From intriguing research projects to new community partnerships to distinguished visiting speakers, learning and discovery at St. Edward’s is always in motion. Follow our exciting momentum in this quick roundup of recent activities.
Students in senior-level cell biology labs can take their research to the next level with the department’s new Fluoview FV3000 laser scanning confocal microscope. The $200,000 piece of equipment was purchased with a National Science Foundation Major Research Instrumentation Grant — a highly competitive award — written by Professor of Biological Sciences Andrea Holgado and Assistant Professor of Biological Sciences Daniel Gold. The microscope removes out-of-focus light that appears as a blur, allowing students to view a more accurate representation of subcellular structures.
Plans for Austin’s newest counseling center are underway, with its location slated for East Hall. The St. Edward’s community counseling clinic will offer services to Austin residents on a low-cost, sliding fee scale: the most anyone will pay is $20. Students in the Master of Arts in Counseling program will staff the clinic, which will serve as a teaching lab for courses like group counseling and a site for practicums and internships. The program is being developed by Assistant Professors of Counseling Kerrie Taylor and David Carrington and Associate Professor of Counseling Education Bill McHenry, who calls it “an amazing gift to the community and a wonderful teaching tool.”
Spicewood Ranch owner Chris Harte has spent the past three decades restoring the ecosystem on his property west of Austin and creating an unofficial wildlife reserve. Now, through an agreement called an ecolab, St. Edward’s researchers will be able to study the impacts of conservation practices on his property. The partnership will allow faculty like Assistant Professor of Environmental Science Amy Concilio and Assistant Professor of Biology Teresa Bilinski, who spearheaded the agreement, to create a rigorous research program that involves students in studying the effects of invasive species and drought on ecosystem structure and function.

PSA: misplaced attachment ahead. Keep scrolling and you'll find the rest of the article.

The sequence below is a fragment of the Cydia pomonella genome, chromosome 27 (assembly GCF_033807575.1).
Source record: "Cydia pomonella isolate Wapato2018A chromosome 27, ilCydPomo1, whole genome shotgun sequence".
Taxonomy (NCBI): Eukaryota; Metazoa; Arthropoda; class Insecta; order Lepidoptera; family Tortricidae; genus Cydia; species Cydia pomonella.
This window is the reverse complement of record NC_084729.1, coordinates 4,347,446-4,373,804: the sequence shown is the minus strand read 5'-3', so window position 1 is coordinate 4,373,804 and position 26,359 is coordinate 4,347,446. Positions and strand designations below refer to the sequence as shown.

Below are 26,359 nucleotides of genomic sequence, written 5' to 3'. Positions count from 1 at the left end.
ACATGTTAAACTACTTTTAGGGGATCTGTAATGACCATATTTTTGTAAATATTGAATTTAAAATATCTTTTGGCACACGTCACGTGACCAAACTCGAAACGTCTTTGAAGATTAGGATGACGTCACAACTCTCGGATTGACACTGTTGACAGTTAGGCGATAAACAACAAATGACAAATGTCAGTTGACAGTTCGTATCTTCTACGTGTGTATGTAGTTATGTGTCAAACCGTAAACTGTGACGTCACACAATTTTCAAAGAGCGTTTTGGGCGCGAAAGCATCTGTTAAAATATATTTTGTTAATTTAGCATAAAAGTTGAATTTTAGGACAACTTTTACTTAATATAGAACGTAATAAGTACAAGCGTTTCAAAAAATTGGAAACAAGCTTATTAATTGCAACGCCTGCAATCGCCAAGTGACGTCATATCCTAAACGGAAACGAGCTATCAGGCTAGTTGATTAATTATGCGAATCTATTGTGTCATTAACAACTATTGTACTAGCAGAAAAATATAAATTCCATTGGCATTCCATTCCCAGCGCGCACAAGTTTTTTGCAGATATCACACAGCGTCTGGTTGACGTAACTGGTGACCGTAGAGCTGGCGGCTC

On Ideas and Courage
Successful hires at Dell are problem solvers who have the courage to share their ideas with company leadership, says Jeff Clarke, the technology company’s vice chairman of products and operations. “We’re not mind readers — we don’t have that algorithm yet,” he told a packed house at a Bill Munday School of Business Speaker Series fireside chat with interim dean David Altounian in November. Clarke reflected on his three decades with Dell — and the tech industry’s future — two weeks before the company went public for the second time.
The Power of Poetry
In April, the final event of this year’s Marcia Kinsey Visiting Writers Series brings poet Jericho Brown to campus to read from his new collection, The Tradition. Brown’s poems, which often focus on experiences of being African American and gay, have appeared in forums including The Paris Review, The New Yorker, Time and Buzzfeed, and he has won fellowships from the Guggenheim Foundation and the National Endowment for the Arts. Brown is also a powerful, engaging performer, says Assistant Professor of Creative Writing Sasha West, who coordinates the series. “He moves seamlessly between being emotionally piercing, incredibly erudite and funny,” West says. “I’ve seen people leave his readings feeling like their lives have been changed in some way.”